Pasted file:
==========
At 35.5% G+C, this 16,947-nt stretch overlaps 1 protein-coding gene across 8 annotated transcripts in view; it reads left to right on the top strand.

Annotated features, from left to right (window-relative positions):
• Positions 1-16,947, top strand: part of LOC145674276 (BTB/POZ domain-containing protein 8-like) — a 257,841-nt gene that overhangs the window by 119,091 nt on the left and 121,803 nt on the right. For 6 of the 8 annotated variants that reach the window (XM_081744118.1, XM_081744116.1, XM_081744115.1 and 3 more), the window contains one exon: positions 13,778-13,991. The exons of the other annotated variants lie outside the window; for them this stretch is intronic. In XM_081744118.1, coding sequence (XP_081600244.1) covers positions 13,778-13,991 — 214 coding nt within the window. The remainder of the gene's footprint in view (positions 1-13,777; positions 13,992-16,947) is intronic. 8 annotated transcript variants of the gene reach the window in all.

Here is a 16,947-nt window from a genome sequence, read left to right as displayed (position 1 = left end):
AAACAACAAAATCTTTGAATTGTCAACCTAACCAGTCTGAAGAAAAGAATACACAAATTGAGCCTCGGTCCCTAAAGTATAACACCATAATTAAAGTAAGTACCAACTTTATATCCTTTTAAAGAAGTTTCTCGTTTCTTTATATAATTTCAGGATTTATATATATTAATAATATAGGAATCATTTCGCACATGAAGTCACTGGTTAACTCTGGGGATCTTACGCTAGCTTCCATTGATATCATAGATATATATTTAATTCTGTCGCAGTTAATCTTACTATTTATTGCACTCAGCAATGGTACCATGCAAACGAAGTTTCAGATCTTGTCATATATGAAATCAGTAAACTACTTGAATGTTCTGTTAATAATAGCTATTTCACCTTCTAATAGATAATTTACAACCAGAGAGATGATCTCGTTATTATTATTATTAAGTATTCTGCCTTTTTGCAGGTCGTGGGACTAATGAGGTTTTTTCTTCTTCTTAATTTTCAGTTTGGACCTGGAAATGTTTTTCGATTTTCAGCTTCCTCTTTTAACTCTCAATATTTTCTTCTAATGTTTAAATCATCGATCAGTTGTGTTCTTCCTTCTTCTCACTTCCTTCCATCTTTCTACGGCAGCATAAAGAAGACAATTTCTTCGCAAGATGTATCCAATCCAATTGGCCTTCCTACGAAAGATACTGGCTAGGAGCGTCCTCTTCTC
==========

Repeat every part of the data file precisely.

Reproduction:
At 35.5% G+C, this 16,947-nt stretch overlaps 1 protein-coding gene across 8 annotated transcripts in view; it reads left to right on the top strand.

Annotated features, from left to right (window-relative positions):
• Positions 1-16,947, top strand: part of LOC145674276 (BTB/POZ domain-containing protein 8-like) — a 257,841-nt gene that overhangs the window by 119,091 nt on the left and 121,803 nt on the right. For 6 of the 8 annotated variants that reach the window (XM_081744118.1, XM_081744116.1, XM_081744115.1 and 3 more), the window contains one exon: positions 13,778-13,991. The exons of the other annotated variants lie outside the window; for them this stretch is intronic. In XM_081744118.1, coding sequence (XP_081600244.1) covers positions 13,778-13,991 — 214 coding nt within the window. The remainder of the gene's footprint in view (positions 1-13,777; positions 13,992-16,947) is intronic. 8 annotated transcript variants of the gene reach the window in all.

Here is a 16,947-nt window from a genome sequence, read left to right as displayed (position 1 = left end):
AAACAACAAAATCTTTGAATTGTCAACCTAACCAGTCTGAAGAAAAGAATACACAAATTGAGCCTCGGTCCCTAAAGTATAACACCATAATTAAAGTAAGTACCAACTTTATATCCTTTTAAAGAAGTTTCTCGTTTCTTTATATAATTTCAGGATTTATATATATTAATAATATAGGAATCATTTCGCACATGAAGTCACTGGTTAACTCTGGGGATCTTACGCTAGCTTCCATTGATATCATAGATATATATTTAATTCTGTCGCAGTTAATCTTACTATTTATTGCACTCAGCAATGGTACCATGCAAACGAAGTTTCAGATCTTGTCATATATGAAATCAGTAAACTACTTGAATGTTCTGTTAATAATAGCTATTTCACCTTCTAATAGATAATTTACAACCAGAGAGATGATCTCGTTATTATTATTATTAAGTATTCTGCCTTTTTGCAGGTCGTGGGACTAATGAGGTTTTTTCTTCTTCTTAATTTTCAGTTTGGACCTGGAAATGTTTTTCGATTTTCAGCTTCCTCTTTTAACTCTCAATATTTTCTTCTAATGTTTAAATCATCGATCAGTTGTGTTCTTCCTTCTTCTCACTTCCTTCCATCTTTCTACGGCAGCATAAAGAAGACAATTTCTTCGCAAGATGTATCCAATCCAATTGGCCTTCCTACGAAAGATACTGGCTAGGAGCGTCCTCTTCTC